Credit card stocks showed strength for a second straight day Thursday in the wake of the Federal Reserve's 50-point interest rate cut, as investors clung to the hope of a healthier economy characterized by improving credit quality and more mortgage refinancing.
Wednesday's cut of short-term interest rates had already propelled the shares of credit card companies higher, and the momentum sustained even though the broader market lost steam. Shares of Capital One Financial remained unchanged at $67 Thursday, and shares of MBNA Corp. rose 75 cents, or 1.97%, ending the day at $38.75.
The American Banker index of the top 225 stocks rose 2.17% Thursday, while the index of the top 50 banks went up 1.64%. The Nasdaq fell 1.9%, and the Dow Jones industrial average lost 0.3%.
Analysts and investors have stood by credit card companies despite a number of class actions filed against lenders in 2000.
At yearend, Providian Financial Corp. of San Francisco agreed to pay $105 million in a settlement stemming from accusations about its marketing and sales practices. It was the second hit in 2000 to Providian, which had agreed in June to pay $300 million to consumers to settle a class action and an administrative enforcement action from the Office of the Comptroller of the Currency. The lawsuit alleged that Providian routinely tacked fee-based products on to bills - products that customers had not requested - and that it charged them. After that settlement, Providian launched a public relations campaign to polish its image.
Also last year, Bank One Corp. agreed to pay nearly $40 million to settle complaints from customers of its First USA unit.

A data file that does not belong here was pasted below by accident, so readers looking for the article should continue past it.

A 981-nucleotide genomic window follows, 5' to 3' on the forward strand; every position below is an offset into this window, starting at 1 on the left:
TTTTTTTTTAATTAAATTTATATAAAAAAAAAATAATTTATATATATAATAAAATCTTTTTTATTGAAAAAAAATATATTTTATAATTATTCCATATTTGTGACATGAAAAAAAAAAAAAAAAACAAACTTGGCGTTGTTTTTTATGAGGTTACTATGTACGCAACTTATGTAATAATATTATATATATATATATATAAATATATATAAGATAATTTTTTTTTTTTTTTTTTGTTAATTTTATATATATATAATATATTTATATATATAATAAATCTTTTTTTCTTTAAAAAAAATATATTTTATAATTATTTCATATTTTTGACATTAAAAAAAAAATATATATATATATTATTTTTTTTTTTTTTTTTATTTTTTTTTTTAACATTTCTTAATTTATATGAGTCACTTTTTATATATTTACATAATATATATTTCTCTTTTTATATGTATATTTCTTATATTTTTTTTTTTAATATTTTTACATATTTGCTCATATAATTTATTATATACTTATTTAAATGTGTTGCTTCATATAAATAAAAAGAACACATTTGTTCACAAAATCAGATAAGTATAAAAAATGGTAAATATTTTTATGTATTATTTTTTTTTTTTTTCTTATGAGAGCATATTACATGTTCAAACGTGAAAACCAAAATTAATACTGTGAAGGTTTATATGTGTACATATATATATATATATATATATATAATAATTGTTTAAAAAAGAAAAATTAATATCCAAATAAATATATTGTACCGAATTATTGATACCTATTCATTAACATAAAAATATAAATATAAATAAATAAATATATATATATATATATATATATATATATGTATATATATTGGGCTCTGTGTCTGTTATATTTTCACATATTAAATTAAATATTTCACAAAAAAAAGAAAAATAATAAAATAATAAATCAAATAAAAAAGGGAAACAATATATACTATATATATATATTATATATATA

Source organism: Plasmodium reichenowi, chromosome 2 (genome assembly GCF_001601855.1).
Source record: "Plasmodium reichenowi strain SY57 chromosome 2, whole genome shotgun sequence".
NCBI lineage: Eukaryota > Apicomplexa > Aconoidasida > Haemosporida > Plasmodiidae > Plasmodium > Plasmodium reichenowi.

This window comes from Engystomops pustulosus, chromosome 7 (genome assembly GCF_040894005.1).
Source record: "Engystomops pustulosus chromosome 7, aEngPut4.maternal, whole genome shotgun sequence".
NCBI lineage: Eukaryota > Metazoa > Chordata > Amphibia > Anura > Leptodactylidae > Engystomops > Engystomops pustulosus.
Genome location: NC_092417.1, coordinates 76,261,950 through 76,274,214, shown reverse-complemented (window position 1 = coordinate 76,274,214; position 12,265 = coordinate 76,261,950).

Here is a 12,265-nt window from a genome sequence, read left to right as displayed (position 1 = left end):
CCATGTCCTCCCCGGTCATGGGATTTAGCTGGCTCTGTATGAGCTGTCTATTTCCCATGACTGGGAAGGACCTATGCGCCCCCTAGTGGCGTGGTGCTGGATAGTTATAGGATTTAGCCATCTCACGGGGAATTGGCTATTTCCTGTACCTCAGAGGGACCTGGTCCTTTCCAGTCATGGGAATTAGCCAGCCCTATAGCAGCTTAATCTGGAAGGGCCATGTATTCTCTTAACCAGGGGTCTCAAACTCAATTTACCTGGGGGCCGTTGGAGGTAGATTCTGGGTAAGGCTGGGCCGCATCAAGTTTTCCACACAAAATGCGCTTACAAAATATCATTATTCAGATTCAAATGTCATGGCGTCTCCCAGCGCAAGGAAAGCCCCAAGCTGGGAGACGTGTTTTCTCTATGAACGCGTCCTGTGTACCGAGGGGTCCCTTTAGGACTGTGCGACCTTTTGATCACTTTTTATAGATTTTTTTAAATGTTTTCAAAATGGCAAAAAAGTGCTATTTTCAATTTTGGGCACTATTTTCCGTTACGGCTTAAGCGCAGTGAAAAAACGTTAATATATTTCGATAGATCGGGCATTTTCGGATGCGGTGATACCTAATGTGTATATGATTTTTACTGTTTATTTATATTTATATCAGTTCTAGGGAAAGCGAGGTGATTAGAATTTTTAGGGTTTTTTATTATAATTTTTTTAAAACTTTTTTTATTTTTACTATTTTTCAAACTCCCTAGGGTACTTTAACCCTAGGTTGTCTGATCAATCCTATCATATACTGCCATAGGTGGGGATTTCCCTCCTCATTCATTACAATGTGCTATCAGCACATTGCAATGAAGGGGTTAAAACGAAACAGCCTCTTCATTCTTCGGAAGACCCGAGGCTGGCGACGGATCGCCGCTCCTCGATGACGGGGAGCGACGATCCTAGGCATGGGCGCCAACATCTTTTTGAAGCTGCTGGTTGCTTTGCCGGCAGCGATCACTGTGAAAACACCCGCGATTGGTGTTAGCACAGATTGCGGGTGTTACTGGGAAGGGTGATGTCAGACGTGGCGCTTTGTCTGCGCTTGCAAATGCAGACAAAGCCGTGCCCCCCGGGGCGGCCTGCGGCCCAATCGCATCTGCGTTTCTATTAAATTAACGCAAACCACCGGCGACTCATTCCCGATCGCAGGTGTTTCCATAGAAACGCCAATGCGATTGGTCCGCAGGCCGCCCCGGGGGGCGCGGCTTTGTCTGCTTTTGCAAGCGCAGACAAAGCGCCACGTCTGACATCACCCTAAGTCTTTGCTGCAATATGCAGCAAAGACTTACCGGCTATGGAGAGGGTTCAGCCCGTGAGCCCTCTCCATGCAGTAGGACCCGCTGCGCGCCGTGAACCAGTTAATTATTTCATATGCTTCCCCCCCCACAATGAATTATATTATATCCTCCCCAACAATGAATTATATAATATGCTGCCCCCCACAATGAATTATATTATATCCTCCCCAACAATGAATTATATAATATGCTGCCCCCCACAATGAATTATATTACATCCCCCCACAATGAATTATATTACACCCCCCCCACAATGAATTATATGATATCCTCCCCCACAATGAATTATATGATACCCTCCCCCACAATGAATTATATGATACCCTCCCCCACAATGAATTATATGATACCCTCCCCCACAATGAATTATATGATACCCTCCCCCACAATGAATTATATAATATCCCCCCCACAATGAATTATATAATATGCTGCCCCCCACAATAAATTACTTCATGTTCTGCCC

Industry watchers generally thought the credit card companies' responses to the lawsuits were appropriate, and the cases did little damage to credit card stocks.
Nonetheless, some analysts expect losses across the credit card industry this year, though some say a resurgence in mortgage financing should soften losses those companies might take.
But right now it seems there is no stopping credit card stocks. Some have been so strong since the interest rate change that analysts have started to downgrade them simply on price.
David Hochstim of Bear Stearns cut his rating for Capital One to "attractive" from "buy," Thursday. He said the previous day's 8% rise in the stock, which brought it close to his target price of $75, triggered the downgrade. Mr. Hochstim made the same adjustment on his rating of American Express Co., whose stock fell 3.13% Wednesday.
A factor to consider: Shares of card companies that rely on spending, such as American Express, are "going to be more susceptible to weakness as a result of the spending slowdown we saw in the past couple of weeks" than the stocks of companies that also rely on interest income, said Moshe A. Orenbuch, an analyst at Credit Suisse First Boston.